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# Introduction to H-bridges

by Kenneth A. Kuhn
Nov. 5, 2011

Introduction

A circuit known as an H-bridge because of its topological resemblance to the letter, ‘H’,
generally operates on a single voltage power supply and has the ability to apply positive or
negative voltage to a load connected across the bridge. Often the bridge elements are MOSFETs
which make near ideal electronic switches. Although linear variable conductance is sometimes
used, the MOSFETS are generally operated digitally either ON with a resistance in the milli-ohm
range or OFF with a resistance in the hundreds to thousands of meg-ohms. Pulse-width
modulation (PWM) is often used to linearly vary the power to the load. A common application
is to drive a DC motor at a variable speed either forwards or backwards by changing the polarity
of the voltage.

The H-bridge

A simple H-bridge is shown in Figure 1 using mechanical switches. In a real H-bridge these
switches are replaced by MOSFETs. Positive voltage is applied to the load when switches 2 and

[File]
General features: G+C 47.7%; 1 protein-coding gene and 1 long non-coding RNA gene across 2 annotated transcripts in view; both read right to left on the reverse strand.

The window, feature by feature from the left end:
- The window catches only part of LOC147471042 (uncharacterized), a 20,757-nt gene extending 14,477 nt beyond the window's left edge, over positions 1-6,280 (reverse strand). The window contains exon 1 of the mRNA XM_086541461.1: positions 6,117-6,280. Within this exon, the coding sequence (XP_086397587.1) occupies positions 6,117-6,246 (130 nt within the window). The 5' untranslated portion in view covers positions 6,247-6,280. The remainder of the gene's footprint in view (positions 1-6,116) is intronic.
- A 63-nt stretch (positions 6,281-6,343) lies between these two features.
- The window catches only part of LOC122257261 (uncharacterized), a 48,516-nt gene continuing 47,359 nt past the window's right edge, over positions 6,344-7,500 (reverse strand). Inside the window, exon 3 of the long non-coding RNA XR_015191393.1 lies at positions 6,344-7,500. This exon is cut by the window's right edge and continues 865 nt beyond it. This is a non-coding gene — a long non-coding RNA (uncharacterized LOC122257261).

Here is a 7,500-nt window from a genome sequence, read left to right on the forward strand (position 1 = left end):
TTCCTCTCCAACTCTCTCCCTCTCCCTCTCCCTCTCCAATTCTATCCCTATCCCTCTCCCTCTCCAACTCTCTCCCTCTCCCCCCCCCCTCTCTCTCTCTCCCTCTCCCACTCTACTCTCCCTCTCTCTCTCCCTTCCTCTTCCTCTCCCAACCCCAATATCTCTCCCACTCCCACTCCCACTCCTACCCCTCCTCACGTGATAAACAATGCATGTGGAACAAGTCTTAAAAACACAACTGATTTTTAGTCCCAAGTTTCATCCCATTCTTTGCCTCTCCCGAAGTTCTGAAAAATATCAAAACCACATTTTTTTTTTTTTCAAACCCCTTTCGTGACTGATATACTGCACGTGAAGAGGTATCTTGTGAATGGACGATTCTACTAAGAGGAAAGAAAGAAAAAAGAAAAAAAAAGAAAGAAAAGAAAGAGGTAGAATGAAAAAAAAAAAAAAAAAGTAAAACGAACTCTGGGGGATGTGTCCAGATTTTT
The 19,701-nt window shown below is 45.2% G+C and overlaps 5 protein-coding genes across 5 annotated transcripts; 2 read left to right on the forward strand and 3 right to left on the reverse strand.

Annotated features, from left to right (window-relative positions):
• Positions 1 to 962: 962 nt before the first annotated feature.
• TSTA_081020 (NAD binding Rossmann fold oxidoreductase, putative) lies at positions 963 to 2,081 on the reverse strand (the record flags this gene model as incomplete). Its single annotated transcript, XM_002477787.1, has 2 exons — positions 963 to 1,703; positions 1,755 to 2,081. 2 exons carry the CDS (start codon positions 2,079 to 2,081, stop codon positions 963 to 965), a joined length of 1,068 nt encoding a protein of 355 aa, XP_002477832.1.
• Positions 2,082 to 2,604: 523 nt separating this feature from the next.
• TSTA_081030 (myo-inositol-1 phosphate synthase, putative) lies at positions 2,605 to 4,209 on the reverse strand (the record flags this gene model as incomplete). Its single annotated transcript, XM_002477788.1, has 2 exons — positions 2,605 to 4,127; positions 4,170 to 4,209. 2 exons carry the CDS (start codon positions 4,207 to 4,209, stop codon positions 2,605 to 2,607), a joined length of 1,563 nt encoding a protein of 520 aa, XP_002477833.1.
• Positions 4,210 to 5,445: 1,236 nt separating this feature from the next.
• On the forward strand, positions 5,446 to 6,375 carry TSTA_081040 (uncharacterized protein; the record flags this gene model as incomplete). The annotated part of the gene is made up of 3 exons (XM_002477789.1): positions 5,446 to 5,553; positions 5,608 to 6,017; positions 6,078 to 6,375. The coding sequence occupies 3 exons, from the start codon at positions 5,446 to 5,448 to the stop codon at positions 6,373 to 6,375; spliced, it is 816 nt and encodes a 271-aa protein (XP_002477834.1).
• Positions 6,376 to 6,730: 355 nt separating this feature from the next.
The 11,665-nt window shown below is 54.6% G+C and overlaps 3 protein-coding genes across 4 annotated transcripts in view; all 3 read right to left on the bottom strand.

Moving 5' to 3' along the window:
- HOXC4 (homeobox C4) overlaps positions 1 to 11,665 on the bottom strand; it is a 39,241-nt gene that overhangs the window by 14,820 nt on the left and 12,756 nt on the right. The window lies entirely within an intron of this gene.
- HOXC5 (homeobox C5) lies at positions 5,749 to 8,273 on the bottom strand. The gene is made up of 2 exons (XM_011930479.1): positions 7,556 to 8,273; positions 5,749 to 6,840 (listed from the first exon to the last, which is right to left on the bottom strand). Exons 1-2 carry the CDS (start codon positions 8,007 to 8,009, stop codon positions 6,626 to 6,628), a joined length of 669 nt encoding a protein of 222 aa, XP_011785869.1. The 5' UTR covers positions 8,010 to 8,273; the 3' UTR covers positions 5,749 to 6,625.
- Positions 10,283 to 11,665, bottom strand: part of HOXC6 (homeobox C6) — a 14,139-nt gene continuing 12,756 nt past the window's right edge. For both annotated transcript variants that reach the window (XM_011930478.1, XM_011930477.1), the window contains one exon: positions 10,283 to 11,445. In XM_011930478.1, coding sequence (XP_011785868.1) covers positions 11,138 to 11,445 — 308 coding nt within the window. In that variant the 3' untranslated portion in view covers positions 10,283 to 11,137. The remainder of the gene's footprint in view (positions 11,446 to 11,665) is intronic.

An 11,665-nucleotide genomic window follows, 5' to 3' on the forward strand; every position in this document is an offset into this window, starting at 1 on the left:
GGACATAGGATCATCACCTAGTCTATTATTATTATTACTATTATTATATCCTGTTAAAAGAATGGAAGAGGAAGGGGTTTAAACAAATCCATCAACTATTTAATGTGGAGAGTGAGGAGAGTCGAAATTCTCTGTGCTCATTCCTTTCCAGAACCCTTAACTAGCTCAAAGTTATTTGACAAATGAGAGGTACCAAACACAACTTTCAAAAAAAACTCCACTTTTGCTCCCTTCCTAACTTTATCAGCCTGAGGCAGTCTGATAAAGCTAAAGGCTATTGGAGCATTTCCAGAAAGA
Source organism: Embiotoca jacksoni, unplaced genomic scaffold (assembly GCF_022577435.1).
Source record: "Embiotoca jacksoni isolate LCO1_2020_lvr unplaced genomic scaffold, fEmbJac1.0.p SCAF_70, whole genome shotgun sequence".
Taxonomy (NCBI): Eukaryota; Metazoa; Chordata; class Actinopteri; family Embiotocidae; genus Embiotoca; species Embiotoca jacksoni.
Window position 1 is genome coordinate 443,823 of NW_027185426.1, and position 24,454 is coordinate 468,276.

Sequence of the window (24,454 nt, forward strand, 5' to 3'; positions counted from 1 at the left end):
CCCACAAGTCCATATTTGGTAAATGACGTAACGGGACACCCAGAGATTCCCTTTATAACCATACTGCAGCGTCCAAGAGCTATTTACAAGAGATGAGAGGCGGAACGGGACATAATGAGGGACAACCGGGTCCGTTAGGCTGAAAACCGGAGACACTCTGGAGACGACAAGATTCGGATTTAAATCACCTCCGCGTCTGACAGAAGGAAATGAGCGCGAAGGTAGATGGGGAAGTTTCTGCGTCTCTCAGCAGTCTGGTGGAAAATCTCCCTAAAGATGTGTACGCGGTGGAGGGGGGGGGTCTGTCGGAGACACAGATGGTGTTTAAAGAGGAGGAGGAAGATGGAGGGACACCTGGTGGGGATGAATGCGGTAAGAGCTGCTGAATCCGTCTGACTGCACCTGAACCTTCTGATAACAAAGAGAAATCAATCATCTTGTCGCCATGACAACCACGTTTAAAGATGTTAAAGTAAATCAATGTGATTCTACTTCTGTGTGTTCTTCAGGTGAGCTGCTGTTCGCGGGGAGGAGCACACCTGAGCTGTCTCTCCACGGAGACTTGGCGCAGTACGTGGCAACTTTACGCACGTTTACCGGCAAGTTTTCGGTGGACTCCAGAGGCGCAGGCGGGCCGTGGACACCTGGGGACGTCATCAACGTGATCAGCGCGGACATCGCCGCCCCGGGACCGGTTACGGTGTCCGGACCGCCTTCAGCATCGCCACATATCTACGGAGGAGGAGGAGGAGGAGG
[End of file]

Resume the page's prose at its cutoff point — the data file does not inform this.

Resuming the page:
3 are ON. Negative voltage is applied to the load when switches 1 and 4 are ON. It is critical
that it never be possible that switches 1 and 2 or switches 3 and 4 are ever ON at the same time.
Very high current from the power source and possible destruction of the switches is possible.

POWER
VOLTAGE
S1 S3

DEVICE

S2 S4
POWER
GROUND
Figure 1: Basic H-bridge

In typical application, switches 1 and 3 are used to control the polarity of the voltage applied to
the load and one or the other is always ON. A PWM waveform is then applied to either switch 2
or switch 4 to control the power to the load.

It should be noted that although the average voltage across the load is a linear function of the
PWM duty cycle, the average voltage cannot be used in calculating power to the load for the
square of the average voltage is not the same as the square of the rms voltage. However, the